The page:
Republican FCC Commissioners Ajit Pai and Michael O'Rielly vowed to continue working toward a small business exemption from the Open Internet Order's enhanced transparency rules that are scheduled to take effect Jan. 17.
The current exemption — itself a one-year extension granted last year — expired Dec. 15, according to sources, due to Republicans' push for a 250,000-and-fewer trigger for the waiver, met with equal vigor by Dems who wanted to keep the waiver at 100,000 subs and below.
"We worked hard to reach a consensus with our Democratic colleagues that would have prevented the exemption from lapsing," said Pai and O'Rielly in a joint statement.
FCC Chairman Tom Wheeler had circulated an item that would have extended the waiver at the 100,000 figure.
"Unfortunately, those efforts did not bear fruit and now thousands of our nation’s smallest and most competitive internet service providers are worried that they will be subject to unnecessary, onerous, and ill-defined reporting obligations," they said. "This was a lost opportunity for the Commission to do the right thing. It also ignores the strong bipartisan support from the House of Representatives, the Senate Committee on Commerce, Science, and Transportation, and the Obama Administration’s own Small Business Administration."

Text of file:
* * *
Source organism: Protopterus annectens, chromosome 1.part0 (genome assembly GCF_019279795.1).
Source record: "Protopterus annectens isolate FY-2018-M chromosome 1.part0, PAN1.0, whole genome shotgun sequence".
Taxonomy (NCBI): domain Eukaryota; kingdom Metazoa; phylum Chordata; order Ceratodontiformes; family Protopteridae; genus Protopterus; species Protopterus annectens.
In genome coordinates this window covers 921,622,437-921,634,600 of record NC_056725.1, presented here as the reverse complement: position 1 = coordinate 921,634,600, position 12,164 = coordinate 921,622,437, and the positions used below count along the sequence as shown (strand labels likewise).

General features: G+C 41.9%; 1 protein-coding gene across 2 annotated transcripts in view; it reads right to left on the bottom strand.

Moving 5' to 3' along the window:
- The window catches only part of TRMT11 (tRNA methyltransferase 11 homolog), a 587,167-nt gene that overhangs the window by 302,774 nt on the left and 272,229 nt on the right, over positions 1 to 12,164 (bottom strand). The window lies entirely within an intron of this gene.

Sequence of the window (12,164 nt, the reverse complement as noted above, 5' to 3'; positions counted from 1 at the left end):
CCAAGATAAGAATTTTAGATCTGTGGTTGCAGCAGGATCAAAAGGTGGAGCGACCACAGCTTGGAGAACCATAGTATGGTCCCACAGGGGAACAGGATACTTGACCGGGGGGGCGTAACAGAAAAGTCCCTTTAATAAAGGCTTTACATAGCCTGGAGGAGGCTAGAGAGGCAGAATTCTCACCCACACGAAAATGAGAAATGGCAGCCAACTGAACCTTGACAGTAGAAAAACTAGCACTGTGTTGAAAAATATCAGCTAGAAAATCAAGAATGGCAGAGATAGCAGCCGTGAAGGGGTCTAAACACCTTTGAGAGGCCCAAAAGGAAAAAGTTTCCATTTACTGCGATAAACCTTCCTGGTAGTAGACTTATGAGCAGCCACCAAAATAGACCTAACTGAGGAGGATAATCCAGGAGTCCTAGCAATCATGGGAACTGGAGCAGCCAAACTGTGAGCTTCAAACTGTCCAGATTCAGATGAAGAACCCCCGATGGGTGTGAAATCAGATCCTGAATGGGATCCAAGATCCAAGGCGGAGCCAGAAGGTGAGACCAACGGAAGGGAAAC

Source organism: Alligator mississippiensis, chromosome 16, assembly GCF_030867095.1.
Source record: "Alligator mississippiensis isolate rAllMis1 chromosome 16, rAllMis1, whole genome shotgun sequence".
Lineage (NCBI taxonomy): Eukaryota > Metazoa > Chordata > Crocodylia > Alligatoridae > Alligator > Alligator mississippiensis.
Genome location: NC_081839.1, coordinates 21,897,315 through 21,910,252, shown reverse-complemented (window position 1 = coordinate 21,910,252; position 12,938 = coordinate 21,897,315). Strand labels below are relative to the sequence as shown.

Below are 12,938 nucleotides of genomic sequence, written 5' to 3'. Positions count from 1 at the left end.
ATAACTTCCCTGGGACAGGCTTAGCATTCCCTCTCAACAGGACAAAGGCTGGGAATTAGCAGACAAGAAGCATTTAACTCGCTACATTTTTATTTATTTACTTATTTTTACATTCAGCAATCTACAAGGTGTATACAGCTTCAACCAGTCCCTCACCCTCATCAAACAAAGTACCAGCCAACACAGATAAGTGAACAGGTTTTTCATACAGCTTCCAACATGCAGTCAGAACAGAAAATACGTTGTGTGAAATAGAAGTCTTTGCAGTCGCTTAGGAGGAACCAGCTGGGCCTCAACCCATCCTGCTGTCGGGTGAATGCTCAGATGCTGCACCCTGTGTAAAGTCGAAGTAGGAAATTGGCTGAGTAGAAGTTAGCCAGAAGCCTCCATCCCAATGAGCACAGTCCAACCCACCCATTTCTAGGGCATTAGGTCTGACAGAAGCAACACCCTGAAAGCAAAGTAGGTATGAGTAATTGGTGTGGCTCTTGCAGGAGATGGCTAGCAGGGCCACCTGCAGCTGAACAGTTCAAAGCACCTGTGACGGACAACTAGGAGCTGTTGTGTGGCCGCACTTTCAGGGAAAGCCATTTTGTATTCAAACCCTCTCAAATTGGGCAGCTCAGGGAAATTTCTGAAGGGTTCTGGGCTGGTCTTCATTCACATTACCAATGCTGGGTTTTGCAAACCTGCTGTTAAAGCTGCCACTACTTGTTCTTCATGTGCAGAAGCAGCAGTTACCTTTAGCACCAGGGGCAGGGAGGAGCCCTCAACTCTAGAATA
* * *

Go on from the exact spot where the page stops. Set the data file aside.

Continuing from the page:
The House passed a waiver extension bill with a 250,00 trigger and the Senate Commerce Committee followed suit.
"We appreciate the willingness of two of our colleagues to negotiate in good faith on a compromise," they said — a source said Wheeler was the missing figure in that statement. "We remain committed to protecting small businesses and their customers from the higher costs and disproportionate impact that would accompany the implementation of these requirements, and we remain hopeful that a consensus exemption can still be achieved at the Commission in the months ahead in addition to reviewing the application of the overall burdens themselves," they said.
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Contributing editor John Eggerton has been an editor and/or writer on media regulation, legislation and policy for over four decades, including covering the FCC, FTC, Congress, the major media trade associations, and the federal courts. In addition to Multichannel News and Broadcasting + Cable, his work has appeared in Radio World, TV Technology, TV Fax, This Week in Consumer Electronics, Variety and the Encyclopedia Britannica.